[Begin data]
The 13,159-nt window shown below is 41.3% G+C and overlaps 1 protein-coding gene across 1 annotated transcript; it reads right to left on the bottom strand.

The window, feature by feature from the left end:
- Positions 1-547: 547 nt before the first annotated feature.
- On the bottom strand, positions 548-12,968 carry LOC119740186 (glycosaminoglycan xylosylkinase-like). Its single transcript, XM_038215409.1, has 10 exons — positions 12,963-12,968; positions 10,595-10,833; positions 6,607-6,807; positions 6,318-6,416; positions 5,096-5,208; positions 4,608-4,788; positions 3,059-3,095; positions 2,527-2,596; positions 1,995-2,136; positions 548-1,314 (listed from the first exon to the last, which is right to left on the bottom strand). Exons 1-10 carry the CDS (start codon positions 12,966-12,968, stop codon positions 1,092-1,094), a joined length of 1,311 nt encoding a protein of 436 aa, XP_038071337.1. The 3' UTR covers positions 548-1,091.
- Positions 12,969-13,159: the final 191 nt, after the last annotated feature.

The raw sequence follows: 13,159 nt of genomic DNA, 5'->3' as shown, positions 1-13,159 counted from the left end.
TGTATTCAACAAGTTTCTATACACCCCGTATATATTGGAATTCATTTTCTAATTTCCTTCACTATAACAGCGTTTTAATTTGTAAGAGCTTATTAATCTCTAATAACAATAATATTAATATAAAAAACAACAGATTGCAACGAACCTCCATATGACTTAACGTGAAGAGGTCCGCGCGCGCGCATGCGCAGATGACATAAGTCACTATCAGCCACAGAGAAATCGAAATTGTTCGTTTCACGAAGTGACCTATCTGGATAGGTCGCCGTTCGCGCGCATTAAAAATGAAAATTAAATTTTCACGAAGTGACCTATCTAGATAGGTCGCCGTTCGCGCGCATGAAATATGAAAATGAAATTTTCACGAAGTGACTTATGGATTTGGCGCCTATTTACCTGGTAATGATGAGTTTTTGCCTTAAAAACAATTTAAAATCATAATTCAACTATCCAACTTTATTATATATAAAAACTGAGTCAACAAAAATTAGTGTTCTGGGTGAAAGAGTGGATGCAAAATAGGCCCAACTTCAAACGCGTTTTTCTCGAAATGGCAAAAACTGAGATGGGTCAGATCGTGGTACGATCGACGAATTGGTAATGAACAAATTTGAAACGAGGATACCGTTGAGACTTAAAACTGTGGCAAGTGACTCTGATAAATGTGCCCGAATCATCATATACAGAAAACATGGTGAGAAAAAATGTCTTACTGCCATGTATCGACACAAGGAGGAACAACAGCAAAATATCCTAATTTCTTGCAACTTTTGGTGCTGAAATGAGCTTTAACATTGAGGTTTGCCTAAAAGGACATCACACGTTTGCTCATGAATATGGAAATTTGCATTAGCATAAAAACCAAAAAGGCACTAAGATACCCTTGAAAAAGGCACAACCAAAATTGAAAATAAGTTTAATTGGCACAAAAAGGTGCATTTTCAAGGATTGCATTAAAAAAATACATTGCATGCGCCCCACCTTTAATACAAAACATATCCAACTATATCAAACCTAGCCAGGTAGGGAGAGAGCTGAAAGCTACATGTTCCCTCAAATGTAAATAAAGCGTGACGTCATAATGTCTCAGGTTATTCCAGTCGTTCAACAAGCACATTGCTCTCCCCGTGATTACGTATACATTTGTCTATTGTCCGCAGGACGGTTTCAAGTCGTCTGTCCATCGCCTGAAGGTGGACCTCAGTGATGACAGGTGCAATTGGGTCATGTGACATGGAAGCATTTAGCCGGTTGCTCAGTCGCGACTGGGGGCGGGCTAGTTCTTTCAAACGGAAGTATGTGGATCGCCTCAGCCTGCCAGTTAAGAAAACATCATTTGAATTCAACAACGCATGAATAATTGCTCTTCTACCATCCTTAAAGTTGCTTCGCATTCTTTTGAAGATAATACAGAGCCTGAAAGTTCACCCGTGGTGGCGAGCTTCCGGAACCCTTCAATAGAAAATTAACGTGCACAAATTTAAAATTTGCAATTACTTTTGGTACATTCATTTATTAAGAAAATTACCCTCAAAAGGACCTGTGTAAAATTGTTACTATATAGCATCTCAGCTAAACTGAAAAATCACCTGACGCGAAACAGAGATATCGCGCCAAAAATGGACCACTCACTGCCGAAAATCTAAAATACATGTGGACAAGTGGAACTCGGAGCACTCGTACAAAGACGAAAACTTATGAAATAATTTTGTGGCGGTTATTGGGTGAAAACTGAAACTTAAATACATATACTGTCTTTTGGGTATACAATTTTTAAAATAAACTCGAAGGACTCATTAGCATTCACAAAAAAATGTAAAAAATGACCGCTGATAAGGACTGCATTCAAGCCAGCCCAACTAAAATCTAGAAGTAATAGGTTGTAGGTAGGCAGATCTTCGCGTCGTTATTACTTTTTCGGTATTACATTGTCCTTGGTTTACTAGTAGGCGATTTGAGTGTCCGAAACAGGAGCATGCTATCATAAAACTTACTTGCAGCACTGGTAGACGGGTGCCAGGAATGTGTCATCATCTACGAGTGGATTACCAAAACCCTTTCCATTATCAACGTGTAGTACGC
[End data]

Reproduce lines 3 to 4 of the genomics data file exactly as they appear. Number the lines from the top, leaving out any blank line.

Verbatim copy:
- Positions 1-547: 547 nt before the first annotated feature.
- On the bottom strand, positions 548-12,968 carry LOC119740186 (glycosaminoglycan xylosylkinase-like). Its single transcript, XM_038215409.1, has 10 exons — positions 12,963-12,968; positions 10,595-10,833; positions 6,607-6,807; positions 6,318-6,416; positions 5,096-5,208; positions 4,608-4,788; positions 3,059-3,095; positions 2,527-2,596; positions 1,995-2,136; positions 548-1,314 (listed from the first exon to the last, which is right to left on the bottom strand). Exons 1-10 carry the CDS (start codon positions 12,966-12,968, stop codon positions 1,092-1,094), a joined length of 1,311 nt encoding a protein of 436 aa, XP_038071337.1. The 3' UTR covers positions 548-1,091.